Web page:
Using social media a lot could also be your way of hiding other problems in your life. Feelings of depression and boredom are necessary in life because it's helps you figure out what you enjoy doing the most in life. If you do not deal with your problems, you do not allow yourself to find healthy ways to manage your mood.

When social Media is effecting your Mental Health

Like anything else that has an outcome on your life, there’re signs that you have been on social media too long. One is that you are spending less time with your friends offline than you are in the online world. This is becoming an alternative to meeting someone face to face and is occurring when you are out with friends or home by yourself. Mainly, you believe that people are having more fun than you and this leads you to feel uncomfortable.

This could lead to cyberbullies, where people believe that they can say anything without consequence and the person being bullied has no control over who is posting or what they are posting. Kids are becoming distracted at school and adult are distracted at work because the apps work too well in providing content.

Others are suffering from sleep deprivation due to constantly checking their devices. The light from your phone can ruin your sleep, and lead to mental health issues.

Social Media doesn’t have to cause mental health problems.

With the ever-growing list of positive contributions, there seems to be an equal list of negatives for social media. Yet, there're ways you can prevent or lessen the negative effects. If you find yourself on your phone too much throughout the day, the solution may be another app.

There’re apps that track the amount of time you spent on social media every day and you can set goals to help you reduce the amount of time you use social media. If you are like me, you bring your phone or tablet to bed with you, but this is a bad idea. This will increase the odds that you will stay up late checking something on your phone, so leave your devices in another room to charge.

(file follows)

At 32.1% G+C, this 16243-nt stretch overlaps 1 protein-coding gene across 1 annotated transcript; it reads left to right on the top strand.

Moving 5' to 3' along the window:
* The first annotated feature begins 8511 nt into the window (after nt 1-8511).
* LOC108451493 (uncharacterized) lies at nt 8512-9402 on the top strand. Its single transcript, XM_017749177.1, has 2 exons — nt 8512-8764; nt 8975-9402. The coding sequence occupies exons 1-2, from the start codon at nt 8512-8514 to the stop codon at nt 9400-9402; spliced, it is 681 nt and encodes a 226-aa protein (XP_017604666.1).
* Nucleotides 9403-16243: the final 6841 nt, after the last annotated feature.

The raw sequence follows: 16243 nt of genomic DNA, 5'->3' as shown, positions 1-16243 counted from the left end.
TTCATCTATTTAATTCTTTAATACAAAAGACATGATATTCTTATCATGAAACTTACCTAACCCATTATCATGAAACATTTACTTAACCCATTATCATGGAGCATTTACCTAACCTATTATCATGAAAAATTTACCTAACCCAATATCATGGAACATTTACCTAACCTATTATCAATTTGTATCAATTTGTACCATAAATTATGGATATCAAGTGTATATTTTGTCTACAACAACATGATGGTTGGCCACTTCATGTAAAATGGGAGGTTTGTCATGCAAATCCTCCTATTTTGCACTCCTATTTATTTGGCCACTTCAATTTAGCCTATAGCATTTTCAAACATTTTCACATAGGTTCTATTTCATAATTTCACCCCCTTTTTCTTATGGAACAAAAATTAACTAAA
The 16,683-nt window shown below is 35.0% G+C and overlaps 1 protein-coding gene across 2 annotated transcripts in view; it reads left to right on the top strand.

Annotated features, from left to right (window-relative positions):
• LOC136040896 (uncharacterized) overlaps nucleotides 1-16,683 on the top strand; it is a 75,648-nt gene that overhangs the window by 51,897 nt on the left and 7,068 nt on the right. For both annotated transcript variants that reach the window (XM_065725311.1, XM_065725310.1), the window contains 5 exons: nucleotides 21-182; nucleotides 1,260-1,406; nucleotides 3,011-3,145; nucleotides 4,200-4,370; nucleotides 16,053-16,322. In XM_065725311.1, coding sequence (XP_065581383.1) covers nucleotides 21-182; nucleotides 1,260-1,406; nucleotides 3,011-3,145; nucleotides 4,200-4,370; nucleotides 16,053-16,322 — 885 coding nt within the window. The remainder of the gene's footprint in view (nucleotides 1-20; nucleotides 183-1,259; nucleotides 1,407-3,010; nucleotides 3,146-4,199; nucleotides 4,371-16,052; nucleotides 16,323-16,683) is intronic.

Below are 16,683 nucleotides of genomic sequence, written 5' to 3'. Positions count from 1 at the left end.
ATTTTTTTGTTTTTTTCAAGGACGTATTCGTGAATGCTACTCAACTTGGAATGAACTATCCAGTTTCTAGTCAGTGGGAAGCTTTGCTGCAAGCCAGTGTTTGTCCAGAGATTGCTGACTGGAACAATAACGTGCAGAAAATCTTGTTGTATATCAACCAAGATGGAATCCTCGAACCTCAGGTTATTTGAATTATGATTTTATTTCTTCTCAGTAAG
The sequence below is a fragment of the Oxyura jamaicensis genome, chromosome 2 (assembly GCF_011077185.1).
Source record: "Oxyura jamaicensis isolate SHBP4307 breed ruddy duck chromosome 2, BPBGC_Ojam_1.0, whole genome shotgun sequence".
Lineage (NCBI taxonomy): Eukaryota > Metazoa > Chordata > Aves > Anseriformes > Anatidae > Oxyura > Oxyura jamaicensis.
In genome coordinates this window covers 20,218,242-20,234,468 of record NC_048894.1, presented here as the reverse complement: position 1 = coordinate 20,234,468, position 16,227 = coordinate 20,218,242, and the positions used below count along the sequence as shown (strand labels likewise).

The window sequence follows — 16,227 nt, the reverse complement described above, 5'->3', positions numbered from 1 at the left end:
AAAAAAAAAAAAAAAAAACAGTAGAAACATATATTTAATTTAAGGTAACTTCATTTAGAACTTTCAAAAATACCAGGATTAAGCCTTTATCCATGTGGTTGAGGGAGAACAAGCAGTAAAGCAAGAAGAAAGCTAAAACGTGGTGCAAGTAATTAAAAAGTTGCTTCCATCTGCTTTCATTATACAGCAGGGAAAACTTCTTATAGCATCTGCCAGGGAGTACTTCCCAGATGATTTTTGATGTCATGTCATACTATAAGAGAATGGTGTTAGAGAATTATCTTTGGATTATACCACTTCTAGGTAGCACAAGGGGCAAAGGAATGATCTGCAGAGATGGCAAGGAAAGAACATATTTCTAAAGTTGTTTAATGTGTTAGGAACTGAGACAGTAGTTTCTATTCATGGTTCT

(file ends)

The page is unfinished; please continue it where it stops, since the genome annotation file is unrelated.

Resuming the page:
Some of us enjoy social media apps and don’t want to delete them so, to compromise, you can turn off the notifications. Every time you hear or feel a buzzing you probably tense up a bit and your first thought is to check your phone. Turning off notifications will help you focus by reducing distractions and as a result you will have more control over how you spend your time.


There’s a vicious cycle that the community social media users fall into. First, they feel lonely or stressed and use social media as a way to connect with others. This makes them feel better at first, so they keep doing it.

Second, what you see on, let’s use Instagram, may make you feel like you are inadequate. Third, the negative feelings become worse the more that you are on the app.

Finally, the worse feelings make you want to do something that makes you feel good, which in this case is more social media use. I don’t think that social media is a bad thing but I do believe that there're limits that people need to understand for every person that uses it.

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Nicholas McKenna